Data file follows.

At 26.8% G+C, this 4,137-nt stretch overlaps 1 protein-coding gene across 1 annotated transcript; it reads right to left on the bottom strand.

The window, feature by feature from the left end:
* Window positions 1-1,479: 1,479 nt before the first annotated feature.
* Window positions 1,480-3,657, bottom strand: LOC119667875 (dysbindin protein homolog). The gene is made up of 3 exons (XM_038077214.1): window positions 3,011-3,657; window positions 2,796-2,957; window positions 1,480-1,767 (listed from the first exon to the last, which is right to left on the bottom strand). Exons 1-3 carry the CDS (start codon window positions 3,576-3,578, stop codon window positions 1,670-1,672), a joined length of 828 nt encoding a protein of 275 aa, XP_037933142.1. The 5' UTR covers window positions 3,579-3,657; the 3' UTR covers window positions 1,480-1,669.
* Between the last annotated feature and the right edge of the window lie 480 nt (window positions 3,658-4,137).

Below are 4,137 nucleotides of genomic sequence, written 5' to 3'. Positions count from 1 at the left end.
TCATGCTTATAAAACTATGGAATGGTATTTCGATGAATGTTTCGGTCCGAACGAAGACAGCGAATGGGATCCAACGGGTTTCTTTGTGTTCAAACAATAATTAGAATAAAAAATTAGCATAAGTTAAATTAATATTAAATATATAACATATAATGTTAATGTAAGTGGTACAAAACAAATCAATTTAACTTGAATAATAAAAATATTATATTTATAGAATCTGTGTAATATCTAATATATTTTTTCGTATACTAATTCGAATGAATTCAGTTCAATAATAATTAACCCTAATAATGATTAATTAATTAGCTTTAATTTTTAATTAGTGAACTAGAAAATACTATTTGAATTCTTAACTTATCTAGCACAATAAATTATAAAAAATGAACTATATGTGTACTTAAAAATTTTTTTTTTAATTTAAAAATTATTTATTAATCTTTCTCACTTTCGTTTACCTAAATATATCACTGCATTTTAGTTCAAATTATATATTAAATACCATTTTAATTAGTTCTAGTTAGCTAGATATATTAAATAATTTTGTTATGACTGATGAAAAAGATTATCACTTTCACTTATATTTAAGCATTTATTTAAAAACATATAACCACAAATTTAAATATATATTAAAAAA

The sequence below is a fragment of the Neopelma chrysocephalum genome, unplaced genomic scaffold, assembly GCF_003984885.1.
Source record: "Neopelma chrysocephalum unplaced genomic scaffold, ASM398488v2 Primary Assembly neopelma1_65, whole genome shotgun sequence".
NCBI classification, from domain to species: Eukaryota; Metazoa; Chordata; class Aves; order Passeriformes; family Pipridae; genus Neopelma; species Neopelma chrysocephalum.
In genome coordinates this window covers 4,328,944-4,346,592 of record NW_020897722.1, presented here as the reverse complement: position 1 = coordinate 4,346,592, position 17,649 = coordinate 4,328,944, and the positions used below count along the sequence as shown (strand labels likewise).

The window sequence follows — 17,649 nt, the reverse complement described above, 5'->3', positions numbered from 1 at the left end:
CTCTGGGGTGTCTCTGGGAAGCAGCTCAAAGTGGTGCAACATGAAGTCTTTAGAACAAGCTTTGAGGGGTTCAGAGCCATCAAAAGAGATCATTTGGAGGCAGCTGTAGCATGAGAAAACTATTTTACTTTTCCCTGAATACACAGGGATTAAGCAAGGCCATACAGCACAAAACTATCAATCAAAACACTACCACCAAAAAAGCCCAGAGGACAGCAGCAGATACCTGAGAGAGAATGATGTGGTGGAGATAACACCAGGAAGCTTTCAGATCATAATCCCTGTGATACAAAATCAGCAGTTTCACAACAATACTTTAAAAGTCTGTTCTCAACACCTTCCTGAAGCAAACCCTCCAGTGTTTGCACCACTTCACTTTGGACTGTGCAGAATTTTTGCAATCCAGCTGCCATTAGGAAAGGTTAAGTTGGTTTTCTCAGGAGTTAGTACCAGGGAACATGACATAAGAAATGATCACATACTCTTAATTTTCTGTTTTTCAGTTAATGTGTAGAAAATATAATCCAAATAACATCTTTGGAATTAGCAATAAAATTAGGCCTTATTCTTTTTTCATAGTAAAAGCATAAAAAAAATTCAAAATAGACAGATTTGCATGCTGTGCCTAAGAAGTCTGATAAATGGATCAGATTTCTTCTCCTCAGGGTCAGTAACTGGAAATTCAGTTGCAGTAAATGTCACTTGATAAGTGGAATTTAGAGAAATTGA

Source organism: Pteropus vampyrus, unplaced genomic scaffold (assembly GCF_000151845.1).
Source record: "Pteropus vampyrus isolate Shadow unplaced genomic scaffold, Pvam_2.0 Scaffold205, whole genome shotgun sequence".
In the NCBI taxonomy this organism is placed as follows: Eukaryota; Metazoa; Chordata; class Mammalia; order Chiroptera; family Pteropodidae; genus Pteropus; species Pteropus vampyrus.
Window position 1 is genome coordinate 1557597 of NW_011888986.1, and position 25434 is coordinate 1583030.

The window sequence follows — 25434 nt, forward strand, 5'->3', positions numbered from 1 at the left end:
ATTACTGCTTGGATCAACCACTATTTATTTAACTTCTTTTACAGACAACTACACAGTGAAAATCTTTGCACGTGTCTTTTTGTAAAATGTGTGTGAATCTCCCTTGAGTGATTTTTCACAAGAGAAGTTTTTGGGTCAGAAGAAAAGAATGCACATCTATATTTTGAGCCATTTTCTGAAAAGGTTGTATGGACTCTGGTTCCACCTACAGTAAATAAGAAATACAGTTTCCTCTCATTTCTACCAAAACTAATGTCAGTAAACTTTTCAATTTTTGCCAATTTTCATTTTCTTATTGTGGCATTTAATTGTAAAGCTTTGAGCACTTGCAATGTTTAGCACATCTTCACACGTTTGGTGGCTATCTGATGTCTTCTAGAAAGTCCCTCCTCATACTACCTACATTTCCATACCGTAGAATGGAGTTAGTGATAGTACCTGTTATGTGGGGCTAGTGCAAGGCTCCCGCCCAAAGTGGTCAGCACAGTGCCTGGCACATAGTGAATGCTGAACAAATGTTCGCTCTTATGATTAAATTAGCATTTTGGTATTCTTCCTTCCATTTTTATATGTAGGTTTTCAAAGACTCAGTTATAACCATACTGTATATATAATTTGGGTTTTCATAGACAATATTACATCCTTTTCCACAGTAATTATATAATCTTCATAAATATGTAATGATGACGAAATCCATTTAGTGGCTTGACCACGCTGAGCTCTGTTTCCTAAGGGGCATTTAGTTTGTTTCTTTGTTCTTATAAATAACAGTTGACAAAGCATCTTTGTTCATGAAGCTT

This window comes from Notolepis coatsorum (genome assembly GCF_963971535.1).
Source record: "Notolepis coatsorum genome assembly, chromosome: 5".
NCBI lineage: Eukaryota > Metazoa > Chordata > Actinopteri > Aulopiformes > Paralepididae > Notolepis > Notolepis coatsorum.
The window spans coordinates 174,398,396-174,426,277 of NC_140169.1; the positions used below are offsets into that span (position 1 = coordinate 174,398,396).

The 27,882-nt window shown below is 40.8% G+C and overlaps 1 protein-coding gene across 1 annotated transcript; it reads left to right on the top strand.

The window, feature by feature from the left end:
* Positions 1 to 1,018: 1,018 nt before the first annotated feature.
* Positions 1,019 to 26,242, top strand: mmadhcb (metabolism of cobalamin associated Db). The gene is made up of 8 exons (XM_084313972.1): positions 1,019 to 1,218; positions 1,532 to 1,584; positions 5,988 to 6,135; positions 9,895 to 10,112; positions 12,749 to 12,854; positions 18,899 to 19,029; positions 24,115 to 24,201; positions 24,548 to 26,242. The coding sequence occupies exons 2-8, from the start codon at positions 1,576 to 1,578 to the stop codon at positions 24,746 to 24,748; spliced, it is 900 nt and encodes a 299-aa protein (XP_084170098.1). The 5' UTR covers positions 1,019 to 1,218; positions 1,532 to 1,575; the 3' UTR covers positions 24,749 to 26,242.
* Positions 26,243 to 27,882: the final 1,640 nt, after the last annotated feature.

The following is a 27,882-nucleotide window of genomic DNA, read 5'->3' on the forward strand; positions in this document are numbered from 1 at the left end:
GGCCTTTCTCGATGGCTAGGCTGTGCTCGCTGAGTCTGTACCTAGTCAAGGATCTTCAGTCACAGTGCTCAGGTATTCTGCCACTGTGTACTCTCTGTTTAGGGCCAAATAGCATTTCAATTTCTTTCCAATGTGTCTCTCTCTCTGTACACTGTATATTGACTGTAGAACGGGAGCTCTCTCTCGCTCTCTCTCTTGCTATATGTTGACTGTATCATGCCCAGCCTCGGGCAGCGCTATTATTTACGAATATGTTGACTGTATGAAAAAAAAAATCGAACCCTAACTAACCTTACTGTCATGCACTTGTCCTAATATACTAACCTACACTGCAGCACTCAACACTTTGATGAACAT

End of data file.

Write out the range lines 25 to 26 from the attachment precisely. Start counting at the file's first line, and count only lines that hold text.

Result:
The window, feature by feature from the left end:
* Positions 1 to 1,018: 1,018 nt before the first annotated feature.